Help build a dementia-friendly province at the Climb for Alzheimer’s

Smiling faces at the Climb for Alzheimer's

 

Thousands of British Columbians are affected by dementia; nobody should have to face that mountain alone. That’s why the Alzheimer Society of B.C. is inviting people to register and fundraise for the Climb for Alzheimer’s at Grouse Mountain on September 29, 2019. 

On this fun, invigorating hike up the Grouse Grind®, climbers show their commitment to helping people affected by dementia face the challenges of the journey. If participants don’t want to hike, they can take the gondola up the mountain and take part in the Summit Stroll. Funds raised help ensure people affected by dementia have access to programs and services across the province; they also make it possible for local communities to better support and welcome people living with dementia.

One of those projects is the Dementia-Friendly North Shore, which allows the Society to work with three municipalities – the City of North Vancouver, the District of West Vancouver and the District of North Vancouver – as well as Vancouver Coastal Health, to bring a dementia-friendly lens to the entire region. 

“Helping people living with dementia to live as independently as possible is an important part of being a healthy and inclusive city,” says Heather Evans, Community Planner for the City of North Vancouver. “We want to raise awareness of dementia and spur community action.”

“The heart of the Dementia-Friendly North Shore is our action plan,” says Cristina Rucci, Community Planner from the District of North Vancouver. “It sets out a number of priorities for all three communities – including community education, advocacy and training.”

Since the action plan was originally created in 2017, the three communities have come together on multiple projects to help roll it out across the North Shore. These projects include awareness campaigns and a “train-the-trainer” program that allows the Alzheimer Society of B.C. to train municipal staff who then educate their front-line colleagues and volunteers on how to work with members of the public who are living with dementia. Throughout the region, where 500 municipal workers have already been trained, many of them have already been able to put that training to use, offering help in situations where they thought dementia played a role.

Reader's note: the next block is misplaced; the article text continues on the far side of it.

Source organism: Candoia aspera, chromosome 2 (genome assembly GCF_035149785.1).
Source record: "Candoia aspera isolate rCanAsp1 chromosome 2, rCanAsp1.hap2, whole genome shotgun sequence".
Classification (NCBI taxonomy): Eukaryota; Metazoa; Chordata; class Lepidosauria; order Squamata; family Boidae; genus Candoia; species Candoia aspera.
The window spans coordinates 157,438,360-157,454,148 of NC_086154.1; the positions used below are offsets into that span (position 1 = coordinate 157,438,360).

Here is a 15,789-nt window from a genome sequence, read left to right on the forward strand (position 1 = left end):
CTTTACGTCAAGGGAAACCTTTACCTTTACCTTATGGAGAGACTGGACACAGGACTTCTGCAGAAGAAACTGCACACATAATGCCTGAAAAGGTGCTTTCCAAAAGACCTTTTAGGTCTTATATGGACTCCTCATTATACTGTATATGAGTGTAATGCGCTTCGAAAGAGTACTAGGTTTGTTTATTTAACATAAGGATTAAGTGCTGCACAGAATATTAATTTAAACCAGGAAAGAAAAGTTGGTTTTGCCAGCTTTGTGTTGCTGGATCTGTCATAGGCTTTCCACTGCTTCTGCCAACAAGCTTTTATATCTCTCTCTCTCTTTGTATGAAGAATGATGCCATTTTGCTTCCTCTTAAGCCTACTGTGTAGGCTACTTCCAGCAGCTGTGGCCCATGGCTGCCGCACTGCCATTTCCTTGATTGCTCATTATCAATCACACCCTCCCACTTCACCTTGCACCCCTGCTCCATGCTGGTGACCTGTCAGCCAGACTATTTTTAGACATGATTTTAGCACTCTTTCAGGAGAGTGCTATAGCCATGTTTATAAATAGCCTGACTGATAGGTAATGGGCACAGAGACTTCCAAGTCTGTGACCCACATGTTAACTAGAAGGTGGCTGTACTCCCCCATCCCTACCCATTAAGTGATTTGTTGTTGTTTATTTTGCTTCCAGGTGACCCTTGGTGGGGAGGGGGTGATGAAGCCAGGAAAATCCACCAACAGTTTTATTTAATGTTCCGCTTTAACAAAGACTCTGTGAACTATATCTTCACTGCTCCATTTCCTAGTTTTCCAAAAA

With 60 per cent of people living with dementia still living directly in the community, initiatives like the Dementia-Friendly North Shore are bringing the Alzheimer Society of B.C. closer to achieving its vision of a province where people living with dementia, their families and caregivers are supported, included and welcomed – a truly dementia-friendly B.C. “When we started this project, we thought about who we were trying to help,” says Jill Lawlor, Community Recreation Manager at the City of West Vancouver. “We wanted to create a community where people living with dementia could live well. We knew that the average person travels across all three municipalities without considering their borders, so we knew that we all had to play an equal role in creating a dementia-friendly community for them.”

By climbing or strolling, Climb for Alzheimer’s participants will help share the message of hope and will demonstrate they are a part of a community that cares about locals affected by the disease. “We have a vision of creating a community where people are aware, educated and have a desire to help,” says Jill. “Whether you’re participating and fundraising in the Climb for Alzheimer’s or seeking out more information about how you can be dementia friendly, you’re helping people affected by the disease.”

This September 29, committed supporters, friends and family will head to Grouse Mountain to show that people don’t need to make the dementia journey alone. Take the challenge! Register and start fundraising today.

Last Updated: 08/26/2019